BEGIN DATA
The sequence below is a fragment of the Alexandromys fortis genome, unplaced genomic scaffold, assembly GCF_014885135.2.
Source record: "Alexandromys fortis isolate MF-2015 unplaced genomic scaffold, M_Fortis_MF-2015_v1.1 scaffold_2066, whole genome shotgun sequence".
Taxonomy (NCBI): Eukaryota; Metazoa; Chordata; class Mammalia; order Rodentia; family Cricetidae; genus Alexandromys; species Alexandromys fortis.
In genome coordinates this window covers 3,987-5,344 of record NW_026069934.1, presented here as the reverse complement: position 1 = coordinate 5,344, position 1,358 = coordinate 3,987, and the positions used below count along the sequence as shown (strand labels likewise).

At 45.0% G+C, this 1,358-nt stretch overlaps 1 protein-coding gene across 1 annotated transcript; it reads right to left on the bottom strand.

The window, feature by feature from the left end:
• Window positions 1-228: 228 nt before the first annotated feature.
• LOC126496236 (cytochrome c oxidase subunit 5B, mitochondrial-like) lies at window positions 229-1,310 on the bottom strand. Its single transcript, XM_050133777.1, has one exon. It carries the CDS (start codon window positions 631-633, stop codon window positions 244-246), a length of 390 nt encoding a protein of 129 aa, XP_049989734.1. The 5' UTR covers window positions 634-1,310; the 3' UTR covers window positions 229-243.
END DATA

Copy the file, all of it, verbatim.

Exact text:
The sequence below is a fragment of the Alexandromys fortis genome, unplaced genomic scaffold, assembly GCF_014885135.2.
Source record: "Alexandromys fortis isolate MF-2015 unplaced genomic scaffold, M_Fortis_MF-2015_v1.1 scaffold_2066, whole genome shotgun sequence".
Taxonomy (NCBI): Eukaryota; Metazoa; Chordata; class Mammalia; order Rodentia; family Cricetidae; genus Alexandromys; species Alexandromys fortis.
In genome coordinates this window covers 3,987-5,344 of record NW_026069934.1, presented here as the reverse complement: position 1 = coordinate 5,344, position 1,358 = coordinate 3,987, and the positions used below count along the sequence as shown (strand labels likewise).

At 45.0% G+C, this 1,358-nt stretch overlaps 1 protein-coding gene across 1 annotated transcript; it reads right to left on the bottom strand.

The window, feature by feature from the left end:
• Window positions 1-228: 228 nt before the first annotated feature.
• LOC126496236 (cytochrome c oxidase subunit 5B, mitochondrial-like) lies at window positions 229-1,310 on the bottom strand. Its single transcript, XM_050133777.1, has one exon. It carries the CDS (start codon window positions 631-633, stop codon window positions 244-246), a length of 390 nt encoding a protein of 129 aa, XP_049989734.1. The 5' UTR covers window positions 634-1,310; the 3' UTR covers window positions 229-243.